- Restrictive transfusion (ie aim Hb 70)
The following are SPECIFIC for VARICEAL bleeding only
- Inhibits the release of vasodilator hormones such as glucagon, indirectly causing splanchnic vasoconstriction and decreased portal inflow (decreases portal flow and portal venous pressure). Also inhibits gastric secretion.
- Octreotide is more potent than somatostatin
- Cochrane Review (15) showed no change in mortality but a reduction in 1/2 unit PRBC, though is still found in most protocols
- Cochrane Review (16) included 1609 patients in over 20 trials of variable quality
- 6.8% Absolute Reduction (CI 0.49-0.88)
- Vasopressin causes peripheral necrosis, arrythmias and AMIs wheras Terlipressin is a vasopressin analogue with relative specificity for the splanchnic circulation
- Cirrhotic patients have impaired immune response + GIT bleeding = breach of innate immune system leads to high risk of sepsis in this population
- Cochrane review (17) included 1241 patients in 17 trials of variable quality with no particular consistent antibiotics regime
- ARR 4.7% ie 1 in 22
- Interventional Radiology
Despite your best efforts to resuscitate/stabalise a patient, what else can you do to "buy-time" to definitive management?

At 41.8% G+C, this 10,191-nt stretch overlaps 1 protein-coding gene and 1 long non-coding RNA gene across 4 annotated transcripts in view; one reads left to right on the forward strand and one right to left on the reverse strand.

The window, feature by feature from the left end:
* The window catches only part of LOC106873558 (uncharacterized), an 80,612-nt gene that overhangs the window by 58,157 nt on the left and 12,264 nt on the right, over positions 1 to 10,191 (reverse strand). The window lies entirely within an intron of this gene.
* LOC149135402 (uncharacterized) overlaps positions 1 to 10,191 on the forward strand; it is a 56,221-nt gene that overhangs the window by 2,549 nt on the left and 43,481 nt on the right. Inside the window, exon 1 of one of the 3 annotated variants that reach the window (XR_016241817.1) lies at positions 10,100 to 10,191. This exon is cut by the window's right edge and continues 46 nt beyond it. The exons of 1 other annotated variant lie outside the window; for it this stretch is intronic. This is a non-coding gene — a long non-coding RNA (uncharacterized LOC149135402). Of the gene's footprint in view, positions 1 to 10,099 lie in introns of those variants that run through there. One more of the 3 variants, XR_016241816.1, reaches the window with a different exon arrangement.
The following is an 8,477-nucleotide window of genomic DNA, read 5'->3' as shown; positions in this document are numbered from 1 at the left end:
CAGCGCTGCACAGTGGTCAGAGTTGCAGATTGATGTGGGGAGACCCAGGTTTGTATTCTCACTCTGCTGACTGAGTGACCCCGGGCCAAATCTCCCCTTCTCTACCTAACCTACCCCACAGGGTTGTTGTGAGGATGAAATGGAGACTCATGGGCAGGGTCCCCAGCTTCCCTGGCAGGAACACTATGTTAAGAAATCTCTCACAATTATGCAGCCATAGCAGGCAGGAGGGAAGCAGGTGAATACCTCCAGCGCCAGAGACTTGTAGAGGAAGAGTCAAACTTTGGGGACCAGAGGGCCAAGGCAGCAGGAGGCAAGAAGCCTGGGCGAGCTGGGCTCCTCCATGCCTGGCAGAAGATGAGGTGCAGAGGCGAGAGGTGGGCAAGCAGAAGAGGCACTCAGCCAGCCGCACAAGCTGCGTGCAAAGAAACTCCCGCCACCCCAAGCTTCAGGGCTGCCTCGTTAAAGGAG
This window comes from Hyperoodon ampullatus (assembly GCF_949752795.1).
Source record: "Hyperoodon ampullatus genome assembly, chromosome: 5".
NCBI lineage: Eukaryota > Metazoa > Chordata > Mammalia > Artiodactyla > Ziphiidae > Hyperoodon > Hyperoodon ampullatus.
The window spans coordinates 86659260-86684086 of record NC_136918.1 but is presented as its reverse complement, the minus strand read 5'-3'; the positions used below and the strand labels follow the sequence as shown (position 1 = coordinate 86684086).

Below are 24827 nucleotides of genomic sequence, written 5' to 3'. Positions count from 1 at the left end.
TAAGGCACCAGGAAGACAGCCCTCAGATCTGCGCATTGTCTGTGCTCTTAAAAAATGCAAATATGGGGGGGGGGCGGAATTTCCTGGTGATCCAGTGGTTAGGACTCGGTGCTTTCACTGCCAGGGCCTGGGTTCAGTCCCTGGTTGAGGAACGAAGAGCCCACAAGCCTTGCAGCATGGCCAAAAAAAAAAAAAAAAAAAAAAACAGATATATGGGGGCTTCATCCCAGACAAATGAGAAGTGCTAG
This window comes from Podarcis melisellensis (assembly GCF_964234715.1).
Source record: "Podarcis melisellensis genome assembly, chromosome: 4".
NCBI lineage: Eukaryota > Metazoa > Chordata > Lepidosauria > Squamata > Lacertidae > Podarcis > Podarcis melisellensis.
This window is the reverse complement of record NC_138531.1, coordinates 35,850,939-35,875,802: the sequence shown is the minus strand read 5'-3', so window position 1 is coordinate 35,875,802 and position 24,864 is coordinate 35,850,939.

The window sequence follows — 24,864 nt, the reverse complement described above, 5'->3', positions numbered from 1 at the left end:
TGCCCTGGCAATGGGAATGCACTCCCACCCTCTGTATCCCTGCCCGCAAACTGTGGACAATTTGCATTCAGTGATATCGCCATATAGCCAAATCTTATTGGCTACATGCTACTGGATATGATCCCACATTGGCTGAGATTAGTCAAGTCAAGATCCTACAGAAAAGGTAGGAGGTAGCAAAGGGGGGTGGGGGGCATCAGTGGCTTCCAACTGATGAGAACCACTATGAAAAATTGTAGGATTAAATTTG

The Senstagen blakemore tube
- Rockall TA, Logan RF, Devlin HB, Northfield TC. Risk assessment after acute upper gastrointestinal haemorrhage. Gut. 1996;38(3):316-321.
- Saltzman JR, Tabak YP, Hyett BH, Sun X, Travis AC, Johannes RS. A simple risk score accurately predicts in-hospital mortality, length of stay, and cost in acute upper GI bleeding. YMGE. Elsevier Inc; 2011 Dec 1;74(6):1215–24.
- Blatchford O, Murray WR, Blatchford M. A risk score to predict need for treatment for upper-gastrointestinal haemorrhage. The Lancet. 2000 Oct 14;356(9238):1318–21.
- Stanley AJ, Ashley D, Dalton HR, Mowat C, Gaya DR, Thompson E, et al. Outpatient management of patients with low-risk upper-gastrointestinal haemorrhage: multicentre validation and prospective evaluation. The Lancet. Elsevier Ltd; 2009 Jan 3;373(9657):42–7.
- Yaka E, Yılmaz S, Özgür Doğan N, Pekdemir M. Comparison of the Glasgow-Blatchford and AIMS65 Scoring Systems for Risk Stratification in Upper Gastrointestinal Bleeding in the Emergency Department. Mark Courtney D, editor. Acad Emerg Med. 2014 Dec 31;22(1):22–30.
- Villanueva C, Colomo A, Bosch A, Concepción M, Hernandez-Gea V, Aracil C, et al. Transfusion Strategies for Acute Upper Gastrointestinal Bleeding. N Engl J Med. 2013 Jan 3;368(1):11–21.